Jesuit Father Federico Lombardi, Vatican spokesman, told the congress that communication can be effective only if the messenger -- whether an individual or an institution -- is credible, and as the fallout of the clerical sex abuse scandal has shown, the only way to be credible is to be transparent.

But the Catholic journalists, mostly laypeople, also tried to drive home to the church officials a need to recognize how communications works in the Internet age. The World Wide Web isn't simply an electronic slate where a newspaper can be posted instead of being printed.

The Internet, and especially blogs and social media such as Facebook have created a new style of communications that is interactive, something most institutional church efforts -- from homilies to the Vatican website -- have never encouraged.

The Catholic bloggers, newspaper editors and website operators at the conference said people today -- especially those under 35 -- expect to be able to pose questions, replies and comments. The Catholic Church clearly wants to draw people into parish life and encourage them to share their faith with others, but opening even a tiny comment box on an "official" church website is still seen as too risky.

It's not that caution and control aren't smart, several participants said.

Anna Arco, a blogger and editor at the Catholic Herald in England, described the Catholic blogosphere as "lively, loud and argumentative." She said some Catholic blogs have been ignorant, hurtful and aggressive, but generally when the bloggers are taken seriously as communicators who have something to say in the church, they tend to grow more responsible in what they publish and in the tone they use.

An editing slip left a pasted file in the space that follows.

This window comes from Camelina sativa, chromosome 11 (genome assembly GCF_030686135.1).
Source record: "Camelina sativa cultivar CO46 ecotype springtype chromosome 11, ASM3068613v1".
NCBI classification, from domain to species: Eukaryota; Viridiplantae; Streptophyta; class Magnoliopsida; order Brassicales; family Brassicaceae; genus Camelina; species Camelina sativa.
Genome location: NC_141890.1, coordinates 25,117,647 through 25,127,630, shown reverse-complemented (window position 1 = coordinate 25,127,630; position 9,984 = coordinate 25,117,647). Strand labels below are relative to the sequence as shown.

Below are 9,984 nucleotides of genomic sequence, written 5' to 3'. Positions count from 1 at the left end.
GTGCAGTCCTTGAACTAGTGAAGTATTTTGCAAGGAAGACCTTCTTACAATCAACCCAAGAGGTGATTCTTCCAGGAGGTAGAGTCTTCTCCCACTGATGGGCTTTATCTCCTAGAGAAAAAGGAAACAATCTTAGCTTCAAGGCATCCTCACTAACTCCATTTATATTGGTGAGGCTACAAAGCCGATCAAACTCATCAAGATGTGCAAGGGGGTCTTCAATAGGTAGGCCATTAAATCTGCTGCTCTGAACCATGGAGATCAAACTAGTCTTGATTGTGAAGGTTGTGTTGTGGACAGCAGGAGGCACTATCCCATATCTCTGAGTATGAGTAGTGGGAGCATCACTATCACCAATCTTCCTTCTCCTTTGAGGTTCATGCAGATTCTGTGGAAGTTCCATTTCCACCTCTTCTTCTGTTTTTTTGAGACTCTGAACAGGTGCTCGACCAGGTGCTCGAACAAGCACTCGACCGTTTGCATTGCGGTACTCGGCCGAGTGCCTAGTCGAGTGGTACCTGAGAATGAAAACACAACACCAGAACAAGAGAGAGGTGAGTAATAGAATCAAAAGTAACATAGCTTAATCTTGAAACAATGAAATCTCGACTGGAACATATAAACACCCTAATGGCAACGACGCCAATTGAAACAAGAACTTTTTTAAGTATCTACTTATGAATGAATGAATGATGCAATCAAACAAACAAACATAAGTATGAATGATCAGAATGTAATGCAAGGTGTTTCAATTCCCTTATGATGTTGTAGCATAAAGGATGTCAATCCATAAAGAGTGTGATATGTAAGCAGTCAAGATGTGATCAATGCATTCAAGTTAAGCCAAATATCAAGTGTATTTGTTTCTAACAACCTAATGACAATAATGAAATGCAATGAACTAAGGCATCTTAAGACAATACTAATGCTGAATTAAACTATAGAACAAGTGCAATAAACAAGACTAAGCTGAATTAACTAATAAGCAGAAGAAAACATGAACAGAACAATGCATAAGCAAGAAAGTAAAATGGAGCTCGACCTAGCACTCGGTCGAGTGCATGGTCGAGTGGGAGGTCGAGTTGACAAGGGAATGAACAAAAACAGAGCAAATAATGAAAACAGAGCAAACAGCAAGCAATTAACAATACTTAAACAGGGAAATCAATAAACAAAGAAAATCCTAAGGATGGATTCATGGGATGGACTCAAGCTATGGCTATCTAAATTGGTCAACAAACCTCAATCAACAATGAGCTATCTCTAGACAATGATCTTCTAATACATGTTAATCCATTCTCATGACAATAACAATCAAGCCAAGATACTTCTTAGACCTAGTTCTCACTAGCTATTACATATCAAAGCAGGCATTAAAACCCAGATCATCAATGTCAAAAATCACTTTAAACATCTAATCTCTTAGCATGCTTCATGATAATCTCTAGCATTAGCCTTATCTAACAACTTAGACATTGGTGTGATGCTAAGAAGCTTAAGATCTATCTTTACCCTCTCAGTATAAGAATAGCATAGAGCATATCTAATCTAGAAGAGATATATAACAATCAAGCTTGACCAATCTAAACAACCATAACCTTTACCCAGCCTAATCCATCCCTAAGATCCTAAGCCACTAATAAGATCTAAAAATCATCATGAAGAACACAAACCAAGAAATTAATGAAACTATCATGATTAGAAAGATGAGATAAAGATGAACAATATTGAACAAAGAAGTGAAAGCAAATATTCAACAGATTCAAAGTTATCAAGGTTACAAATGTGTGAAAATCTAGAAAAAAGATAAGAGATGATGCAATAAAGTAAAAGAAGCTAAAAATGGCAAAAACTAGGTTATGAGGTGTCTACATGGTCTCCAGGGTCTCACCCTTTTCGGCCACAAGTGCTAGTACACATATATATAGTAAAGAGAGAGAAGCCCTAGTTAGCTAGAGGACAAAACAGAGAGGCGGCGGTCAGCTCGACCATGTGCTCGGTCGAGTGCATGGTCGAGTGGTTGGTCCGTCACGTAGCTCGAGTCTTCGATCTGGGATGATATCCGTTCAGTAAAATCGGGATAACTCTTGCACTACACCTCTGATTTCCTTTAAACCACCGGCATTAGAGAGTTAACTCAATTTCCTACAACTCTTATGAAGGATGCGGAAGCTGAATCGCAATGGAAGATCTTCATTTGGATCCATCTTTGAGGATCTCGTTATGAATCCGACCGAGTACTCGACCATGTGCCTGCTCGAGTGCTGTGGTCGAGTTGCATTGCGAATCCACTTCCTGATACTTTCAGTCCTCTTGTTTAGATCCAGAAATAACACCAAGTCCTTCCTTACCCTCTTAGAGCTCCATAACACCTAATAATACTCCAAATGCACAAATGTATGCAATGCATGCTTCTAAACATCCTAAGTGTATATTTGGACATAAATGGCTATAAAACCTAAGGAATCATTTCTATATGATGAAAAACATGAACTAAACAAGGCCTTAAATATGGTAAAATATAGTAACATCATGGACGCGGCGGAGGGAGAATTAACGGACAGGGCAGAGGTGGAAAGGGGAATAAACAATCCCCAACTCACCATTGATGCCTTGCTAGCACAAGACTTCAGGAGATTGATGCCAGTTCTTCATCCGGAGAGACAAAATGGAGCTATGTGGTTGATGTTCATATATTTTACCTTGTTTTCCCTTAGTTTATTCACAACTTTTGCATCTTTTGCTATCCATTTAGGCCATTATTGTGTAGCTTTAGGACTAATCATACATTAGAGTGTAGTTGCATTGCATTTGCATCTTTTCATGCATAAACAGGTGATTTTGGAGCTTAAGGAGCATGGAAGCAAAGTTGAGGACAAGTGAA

"People have turned to blogs because they have not been heard, because their concerns are not being listened to or even taken seriously," she said.

Jesus Colina, director of Zenit news, said the "original sin" of Catholic communications efforts is that they are designed to speak to the faithful, but not to listen to them.

In addition, he said, while the church claims a unique expertise in creating community, Catholic media tend to give voice only to the bishop and a few priests.

Helen Osman, secretary for communications at the U.S. Conference of Catholic Bishops, showed congress participants examples of how the bishops' conference and its various departments are using social media to communicate.

"There are risks involved" in opening channels for interactive Internet content, she said, "but the great risk is that we don't engage" with Catholics who don't read Catholic newspapers or with the wider public.

Father Lombardi said the almost infinite number of "Catholic" voices in the media today means church officials and Catholic communicators must strengthen their conviction that "for us communications is and must be to promote communion, dialogue and mutual understanding."

Real Catholic communicators do not speak to affirm themselves, "but to meet, listen to and understand others," discovering the best way to share with them the Gospel message and the hope it holds for their lives, Father Lombardi said.